In September 1608, eight German or Polish glassmakers arrived in Virginia with the Second Supply, and in December, they sent a glass trial back to England with Captain Christopher Newport. Early documents, including observations by John Smith and William Strachey, indicate that the glasshouse was constructed about a mile away, off Jamestown Island. A large-scale glass operation required glassmakers to maintain high heat, which posed a fire risk to the fort and surrounding area. Thus, it is only logical that this risky industry was established far from the fort.
However, in many early fort-period contexts, the presence of cullet, or recycled glass, suggests that the early glassmakers started their work immediately at the fort. Used in addition to raw materials and to lower the melting point of new glass batches, cullet is often recovered from ca. 1608-1610 contexts at the fort alongside crucibles that contain glassmaking residues. The glassmakers appear to have begun their first small trials of glass at the fort while the distant glasshouse was being constructed.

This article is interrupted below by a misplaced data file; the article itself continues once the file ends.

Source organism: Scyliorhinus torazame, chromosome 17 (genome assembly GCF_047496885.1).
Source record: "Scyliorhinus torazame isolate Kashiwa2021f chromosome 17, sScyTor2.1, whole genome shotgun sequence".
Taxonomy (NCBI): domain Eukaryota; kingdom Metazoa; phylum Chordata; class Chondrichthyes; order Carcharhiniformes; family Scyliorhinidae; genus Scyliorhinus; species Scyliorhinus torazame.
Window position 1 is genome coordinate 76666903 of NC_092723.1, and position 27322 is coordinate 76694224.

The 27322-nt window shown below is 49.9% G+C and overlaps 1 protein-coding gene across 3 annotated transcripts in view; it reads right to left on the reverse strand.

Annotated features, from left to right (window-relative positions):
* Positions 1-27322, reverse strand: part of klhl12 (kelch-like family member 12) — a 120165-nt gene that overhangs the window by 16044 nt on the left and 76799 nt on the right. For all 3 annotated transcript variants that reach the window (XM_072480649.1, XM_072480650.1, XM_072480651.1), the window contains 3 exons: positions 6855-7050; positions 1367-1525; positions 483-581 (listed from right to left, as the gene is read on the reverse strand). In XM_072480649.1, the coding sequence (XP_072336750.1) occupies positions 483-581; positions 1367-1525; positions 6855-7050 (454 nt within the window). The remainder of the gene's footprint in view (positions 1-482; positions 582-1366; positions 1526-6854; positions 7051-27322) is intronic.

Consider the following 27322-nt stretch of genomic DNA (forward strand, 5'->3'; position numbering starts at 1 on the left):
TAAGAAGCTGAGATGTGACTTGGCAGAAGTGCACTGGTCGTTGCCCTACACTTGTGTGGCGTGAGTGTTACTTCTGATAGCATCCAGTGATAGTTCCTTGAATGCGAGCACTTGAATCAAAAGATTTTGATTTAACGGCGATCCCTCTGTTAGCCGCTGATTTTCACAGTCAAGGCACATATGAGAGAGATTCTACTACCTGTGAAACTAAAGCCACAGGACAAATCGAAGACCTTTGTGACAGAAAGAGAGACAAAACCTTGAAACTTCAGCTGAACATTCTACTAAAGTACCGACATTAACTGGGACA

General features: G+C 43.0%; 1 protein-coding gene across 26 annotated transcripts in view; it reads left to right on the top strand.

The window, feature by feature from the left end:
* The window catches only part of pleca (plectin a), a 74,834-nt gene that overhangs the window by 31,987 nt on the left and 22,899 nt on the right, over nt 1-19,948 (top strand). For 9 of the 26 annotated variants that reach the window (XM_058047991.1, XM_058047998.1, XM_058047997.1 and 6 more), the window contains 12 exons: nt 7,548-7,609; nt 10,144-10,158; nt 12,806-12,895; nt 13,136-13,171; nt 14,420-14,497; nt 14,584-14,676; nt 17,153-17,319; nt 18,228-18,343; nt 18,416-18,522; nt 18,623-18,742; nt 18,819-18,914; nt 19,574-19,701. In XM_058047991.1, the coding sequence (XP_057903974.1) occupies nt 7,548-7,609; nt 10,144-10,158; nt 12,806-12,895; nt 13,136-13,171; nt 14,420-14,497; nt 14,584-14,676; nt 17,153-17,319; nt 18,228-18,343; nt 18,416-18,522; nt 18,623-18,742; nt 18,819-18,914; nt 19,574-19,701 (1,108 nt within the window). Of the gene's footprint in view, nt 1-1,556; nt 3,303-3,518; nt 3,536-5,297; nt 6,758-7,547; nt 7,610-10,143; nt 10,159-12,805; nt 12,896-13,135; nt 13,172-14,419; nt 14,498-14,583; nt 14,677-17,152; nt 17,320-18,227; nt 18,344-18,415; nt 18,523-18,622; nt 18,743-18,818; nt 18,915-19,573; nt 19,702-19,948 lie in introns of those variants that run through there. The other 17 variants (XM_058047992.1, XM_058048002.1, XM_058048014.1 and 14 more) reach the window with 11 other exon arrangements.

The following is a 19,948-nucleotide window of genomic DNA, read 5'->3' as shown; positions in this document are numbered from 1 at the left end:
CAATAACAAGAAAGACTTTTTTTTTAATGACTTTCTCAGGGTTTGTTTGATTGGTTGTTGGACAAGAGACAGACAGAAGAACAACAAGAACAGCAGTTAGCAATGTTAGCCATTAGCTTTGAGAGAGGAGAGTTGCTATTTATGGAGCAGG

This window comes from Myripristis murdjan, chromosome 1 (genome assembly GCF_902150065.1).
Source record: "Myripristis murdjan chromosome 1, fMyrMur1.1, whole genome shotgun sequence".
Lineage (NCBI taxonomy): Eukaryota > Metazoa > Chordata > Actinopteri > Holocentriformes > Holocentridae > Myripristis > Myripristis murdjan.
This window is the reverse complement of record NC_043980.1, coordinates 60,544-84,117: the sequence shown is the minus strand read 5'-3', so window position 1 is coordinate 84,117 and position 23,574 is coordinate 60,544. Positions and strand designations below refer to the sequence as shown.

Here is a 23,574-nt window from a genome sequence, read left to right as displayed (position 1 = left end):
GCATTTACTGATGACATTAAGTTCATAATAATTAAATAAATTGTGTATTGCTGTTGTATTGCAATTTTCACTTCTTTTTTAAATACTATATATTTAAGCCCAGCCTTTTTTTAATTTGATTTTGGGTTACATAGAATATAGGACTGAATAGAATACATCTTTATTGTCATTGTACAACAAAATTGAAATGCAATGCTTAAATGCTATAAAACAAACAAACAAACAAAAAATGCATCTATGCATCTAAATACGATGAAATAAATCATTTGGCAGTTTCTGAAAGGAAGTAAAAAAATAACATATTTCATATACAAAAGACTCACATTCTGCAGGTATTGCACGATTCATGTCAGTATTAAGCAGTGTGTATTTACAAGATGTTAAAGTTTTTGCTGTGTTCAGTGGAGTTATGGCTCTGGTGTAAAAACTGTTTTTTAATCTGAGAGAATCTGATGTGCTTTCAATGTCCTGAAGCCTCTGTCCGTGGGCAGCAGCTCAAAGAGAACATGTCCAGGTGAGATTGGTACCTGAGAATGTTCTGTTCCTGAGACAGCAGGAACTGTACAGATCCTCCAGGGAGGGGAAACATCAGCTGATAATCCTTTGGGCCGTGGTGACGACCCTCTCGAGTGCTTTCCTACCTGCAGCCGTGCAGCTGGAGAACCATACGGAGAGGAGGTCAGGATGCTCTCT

Although most glass waste can be used as cullet, glassmakers at Jamestown used discarded crown window glass. Crown glass was made by blowing molten glass into a hollow globe shape, then reheating and spinning it into a flat, circular-shaped sheet. When cool, the large disk was cut into individual panes for windows. The rounded edges and central bulls-eye were not suitable for windowpanes because of their uneven surfaces, thus they were discarded. Since James Fort’s earliest structures were not fitted with glass windows, the large quantity of crown glass waste at Jamestown indicates it was explicitly sent to Virginia for use as cullet in the first glass trials. Cullet was recovered in large numbers from Pit 1, Pit 3, and Pit 5, in the East Bulwark, and in the Factory, indicating that the glass trials occurred on the eastern edge of 1608 James Fort.